Two German meteorites rarely seen in the hands of private collectors. The fragments are small and come from museum collections in Europe. The top fragment is from the Ybbsitz meteorite. It was discovered in 1977 by a scientist working for the Austrian Geological Survey near the village of Ybbsitz in southern Austria. On the bottom is the Benthullen meteorite. This meteorite was was found submerged in a peat bog in Lower Saxony shortly after WWII in 1948. In the Galactic Stone Collection.
Cohiba cigar tin filled with small stony meteorites. From the Galactic Stone Collection. Not for sale.
Vintage (early 1960's) brochure from the Canyon Diablo crater in Arizona. From the Galactic Stone Collection. Not for sale.
Diogenite meteorite. This stony achondrite type originates from the deep mantle zone of asteroid Vesta. It consists of pyroxene and plagioclase crystals embedded in a rocky host matrix. Diogenites can vary greatly in appearance. This specimen is a fresh example of the Johnstown meteorite fall.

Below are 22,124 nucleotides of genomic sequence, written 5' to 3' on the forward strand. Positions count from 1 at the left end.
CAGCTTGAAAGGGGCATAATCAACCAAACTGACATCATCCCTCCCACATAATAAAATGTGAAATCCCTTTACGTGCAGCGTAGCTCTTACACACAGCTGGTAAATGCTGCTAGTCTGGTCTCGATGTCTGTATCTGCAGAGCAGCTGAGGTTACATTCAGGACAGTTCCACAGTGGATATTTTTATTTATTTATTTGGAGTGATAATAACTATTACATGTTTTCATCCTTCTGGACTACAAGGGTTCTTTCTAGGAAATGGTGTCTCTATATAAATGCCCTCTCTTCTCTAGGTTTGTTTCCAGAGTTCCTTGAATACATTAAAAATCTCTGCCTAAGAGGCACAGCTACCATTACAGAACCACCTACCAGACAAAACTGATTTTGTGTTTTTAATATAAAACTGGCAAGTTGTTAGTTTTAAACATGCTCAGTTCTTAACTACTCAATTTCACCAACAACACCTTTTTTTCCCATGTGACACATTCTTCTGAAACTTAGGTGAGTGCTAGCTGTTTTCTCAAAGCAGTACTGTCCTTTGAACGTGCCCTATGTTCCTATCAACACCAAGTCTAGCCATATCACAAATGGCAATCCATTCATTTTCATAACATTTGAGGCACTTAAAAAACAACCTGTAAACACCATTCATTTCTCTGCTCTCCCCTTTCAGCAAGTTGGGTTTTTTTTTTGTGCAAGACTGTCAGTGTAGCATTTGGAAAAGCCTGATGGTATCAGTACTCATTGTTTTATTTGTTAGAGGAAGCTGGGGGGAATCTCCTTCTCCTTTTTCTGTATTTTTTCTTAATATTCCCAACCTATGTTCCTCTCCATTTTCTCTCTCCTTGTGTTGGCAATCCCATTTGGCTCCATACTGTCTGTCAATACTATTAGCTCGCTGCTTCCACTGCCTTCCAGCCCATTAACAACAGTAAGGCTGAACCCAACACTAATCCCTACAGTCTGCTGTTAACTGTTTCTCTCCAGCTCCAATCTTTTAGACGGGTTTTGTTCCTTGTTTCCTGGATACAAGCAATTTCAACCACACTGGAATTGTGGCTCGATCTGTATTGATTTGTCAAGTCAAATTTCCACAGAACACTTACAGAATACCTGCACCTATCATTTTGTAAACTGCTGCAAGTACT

Meteorite dealer Mohamed Iqui's table at the Ensisheim 2013 show. Notice the big awesome stone meteorites on his table. Photo credit to Hanno Strufe.
Rare carbonaceous meteorite (CK5, Karoonda-type). NWA 6026 main mass before cutting, 133 grams. Outer surface in this photo is covered by secondary crust and slickensides. Other surfaces show primary fusion crust and contraction cracks. From the Galactic Stone Collection. Not for sale.